To my girl when you look in the mirror,

At two years old, you looked in the mirror full of smiles as you put on blush just like mommy. Today, the mirror was a reflection of happiness and a reflection of how beautiful we both know you to be.

As you grow up, the mirror is going to warp into a funhouse of images and unkind words that are not your own.

The internet and television will make you compare yourself to the women you see. Airbrush and filters and their impossible standards will cause you to question why you can’t look like that in real life. Other girls and even boys will say things about your face or your body that will make you feel ugly and unworthy.

I know those days are coming for you just as they came for me. As much as I will tell you those things are not true, I know a mother’s words are just a whisper among the noise. 

It breaks my heart. But I will whisper and shout all the same.

I see how beautiful you are and that you are more than what you see in the mirror.

You are always worthy, even when you think otherwise.

I see eyes that sparkle with possibility, soaking in the world around you. Eyes that light up, not needing mascara or eye shadow to be considered wonderful. Some day, your eyes will carry bags underneath from years of worry and sleepless nights. Some day, your eyes will have wrinkles from days spent in the sun. But bags and wrinkles will not make you any less beautiful. They will simply show a life of memories and days conquered, both happy and sad.

I see hair that blows in the wind when you run—and a girl who doesn’t care if that hair has fallen flat or frizzy. One day you’ll worry about hair that gets sweaty or hair that falls out of its ponytail. Even if your hair all falls out, it doesn’t detract from the beauty of your heart. I hope you can pull your hair up, wipe sweat from your brow, and get to work for yourself doing something you love. Your actions are far more important than having every hair in place. 

I see a mouth that turns up in laughter and smiles all day, bringing joy to those around you. More than having the brightest smile with perfect teeth, I hope your mouth bring kind words and encouragement to others, building them up. I hope truth and love flow from your tongue instead of gossip and cruelty. A mouth overflowing with sweetness, my dear girl, is much more bright and beautiful.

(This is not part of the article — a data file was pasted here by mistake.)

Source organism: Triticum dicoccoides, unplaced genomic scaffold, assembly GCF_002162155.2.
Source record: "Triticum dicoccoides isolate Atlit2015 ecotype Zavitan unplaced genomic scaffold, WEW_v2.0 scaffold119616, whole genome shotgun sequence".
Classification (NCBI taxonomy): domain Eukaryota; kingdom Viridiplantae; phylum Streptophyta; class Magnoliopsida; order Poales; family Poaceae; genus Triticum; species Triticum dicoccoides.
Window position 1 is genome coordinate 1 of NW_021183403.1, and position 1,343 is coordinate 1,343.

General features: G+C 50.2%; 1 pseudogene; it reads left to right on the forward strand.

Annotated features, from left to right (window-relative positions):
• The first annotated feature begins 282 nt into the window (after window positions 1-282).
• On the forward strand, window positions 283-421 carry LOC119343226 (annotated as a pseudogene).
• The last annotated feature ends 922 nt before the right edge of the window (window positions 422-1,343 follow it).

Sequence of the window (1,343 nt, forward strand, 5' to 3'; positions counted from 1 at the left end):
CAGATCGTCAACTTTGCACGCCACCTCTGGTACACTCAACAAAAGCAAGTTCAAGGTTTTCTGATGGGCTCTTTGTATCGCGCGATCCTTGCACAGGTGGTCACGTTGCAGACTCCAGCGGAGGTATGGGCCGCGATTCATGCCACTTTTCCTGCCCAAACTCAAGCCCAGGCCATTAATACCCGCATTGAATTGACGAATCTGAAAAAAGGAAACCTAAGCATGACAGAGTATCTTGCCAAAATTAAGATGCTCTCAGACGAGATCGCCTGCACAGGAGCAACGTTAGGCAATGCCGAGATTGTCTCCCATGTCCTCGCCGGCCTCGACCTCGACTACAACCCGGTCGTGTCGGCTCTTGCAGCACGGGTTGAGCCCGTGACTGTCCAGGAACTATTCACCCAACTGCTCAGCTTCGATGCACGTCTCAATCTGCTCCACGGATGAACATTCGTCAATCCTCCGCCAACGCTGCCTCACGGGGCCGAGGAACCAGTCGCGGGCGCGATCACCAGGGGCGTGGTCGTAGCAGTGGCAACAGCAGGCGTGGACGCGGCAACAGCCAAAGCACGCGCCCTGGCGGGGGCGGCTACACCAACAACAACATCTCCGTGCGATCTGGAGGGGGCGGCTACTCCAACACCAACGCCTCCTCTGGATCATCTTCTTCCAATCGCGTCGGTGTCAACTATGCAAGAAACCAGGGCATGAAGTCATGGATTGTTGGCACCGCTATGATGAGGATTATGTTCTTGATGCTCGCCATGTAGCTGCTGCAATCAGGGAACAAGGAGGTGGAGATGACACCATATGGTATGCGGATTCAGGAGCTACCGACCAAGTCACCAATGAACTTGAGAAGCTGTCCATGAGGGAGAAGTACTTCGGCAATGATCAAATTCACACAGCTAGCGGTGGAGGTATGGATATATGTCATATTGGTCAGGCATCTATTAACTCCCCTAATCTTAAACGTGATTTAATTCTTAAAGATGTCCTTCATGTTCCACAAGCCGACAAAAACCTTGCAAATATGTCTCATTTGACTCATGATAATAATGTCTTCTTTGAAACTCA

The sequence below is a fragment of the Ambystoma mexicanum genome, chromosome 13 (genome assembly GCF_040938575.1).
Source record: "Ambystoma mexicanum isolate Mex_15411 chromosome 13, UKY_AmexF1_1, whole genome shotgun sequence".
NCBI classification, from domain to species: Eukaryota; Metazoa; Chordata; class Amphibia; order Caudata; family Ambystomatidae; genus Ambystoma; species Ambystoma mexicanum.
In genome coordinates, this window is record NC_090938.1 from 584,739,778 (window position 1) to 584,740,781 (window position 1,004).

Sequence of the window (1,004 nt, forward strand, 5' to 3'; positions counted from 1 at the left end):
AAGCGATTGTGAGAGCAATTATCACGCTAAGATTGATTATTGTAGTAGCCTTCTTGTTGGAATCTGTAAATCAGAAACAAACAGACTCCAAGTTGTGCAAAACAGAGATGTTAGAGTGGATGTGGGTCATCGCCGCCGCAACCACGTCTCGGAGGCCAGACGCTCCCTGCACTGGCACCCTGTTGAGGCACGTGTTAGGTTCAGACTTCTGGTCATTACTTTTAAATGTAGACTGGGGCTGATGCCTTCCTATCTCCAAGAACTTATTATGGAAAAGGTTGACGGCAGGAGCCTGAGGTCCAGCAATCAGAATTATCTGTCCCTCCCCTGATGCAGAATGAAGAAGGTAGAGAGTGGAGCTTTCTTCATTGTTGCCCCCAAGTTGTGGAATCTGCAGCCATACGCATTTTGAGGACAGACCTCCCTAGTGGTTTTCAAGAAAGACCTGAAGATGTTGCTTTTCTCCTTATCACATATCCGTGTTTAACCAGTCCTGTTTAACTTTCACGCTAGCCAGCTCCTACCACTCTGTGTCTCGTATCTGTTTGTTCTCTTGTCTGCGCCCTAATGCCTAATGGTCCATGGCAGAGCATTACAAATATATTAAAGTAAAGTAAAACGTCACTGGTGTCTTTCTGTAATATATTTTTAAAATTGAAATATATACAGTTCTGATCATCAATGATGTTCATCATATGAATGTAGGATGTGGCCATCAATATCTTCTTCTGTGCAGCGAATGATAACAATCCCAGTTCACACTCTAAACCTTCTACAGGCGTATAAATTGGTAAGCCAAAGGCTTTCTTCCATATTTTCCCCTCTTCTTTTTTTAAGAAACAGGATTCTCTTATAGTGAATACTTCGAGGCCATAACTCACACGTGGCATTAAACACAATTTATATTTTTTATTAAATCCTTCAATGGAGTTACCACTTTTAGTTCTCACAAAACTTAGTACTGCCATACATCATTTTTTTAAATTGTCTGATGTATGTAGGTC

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I see a tummy that jiggles when you laugh heartily—and a girl who doesn’t care to be bare at the pool or how many calories are in chocolate chip cookies. One day, sweet girl, you likely will pull and prod at that belly, hating your body. You’ll stand on a scale and cry at the number you see, wishing you could be less. But the number on the scale or the size of your jeans won’t show you or anyone else how hard you work, how much you know, or how capable you are. 

I see arms that wrap around others in tight bear hugs. You’re a girl who opens herself up to others and welcomes them into her circle of friendship and play. One day, you might worry about how your arms look in tank tops and you might hide behind sleeves. At a glance, no one will see the shoulder you lend to friends in need or the help your hands lend. The service of your arms is more powerful than how defined your biceps or triceps are.

I see legs that run and jump and play—and a girl who doesn’t care how toned or how fast they are. One day, you might worry about how your legs look in skirts or worry about how much space your thighs take up. But, my dear girl, I hope your legs stand for truth and justice and for those who can’t stand for themselves. I hope your legs run to those in need and carry you beside others working toward a greater purpose.

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There is nothing wrong with wearing makeup and playing dress-up. There is nothing wrong with wanting to play with your appearance and wanting to feel and look your best. But my sweet daughter, your absolute best comes from your soul whether you wear sweat pants or designer labels. Whether you haven’t washed your hair in days or just came from a salon, whether you are bare-faced or made up, you are wonderfully made just as you are.

You won’t always see that in the mirror.

But your mama will, and I will always be there to tell you in case you forget.

Tiffany Reiger

T.S. Reiger is a former teacher with a PhD who is now a stay at home mom to her children and German Shepherd.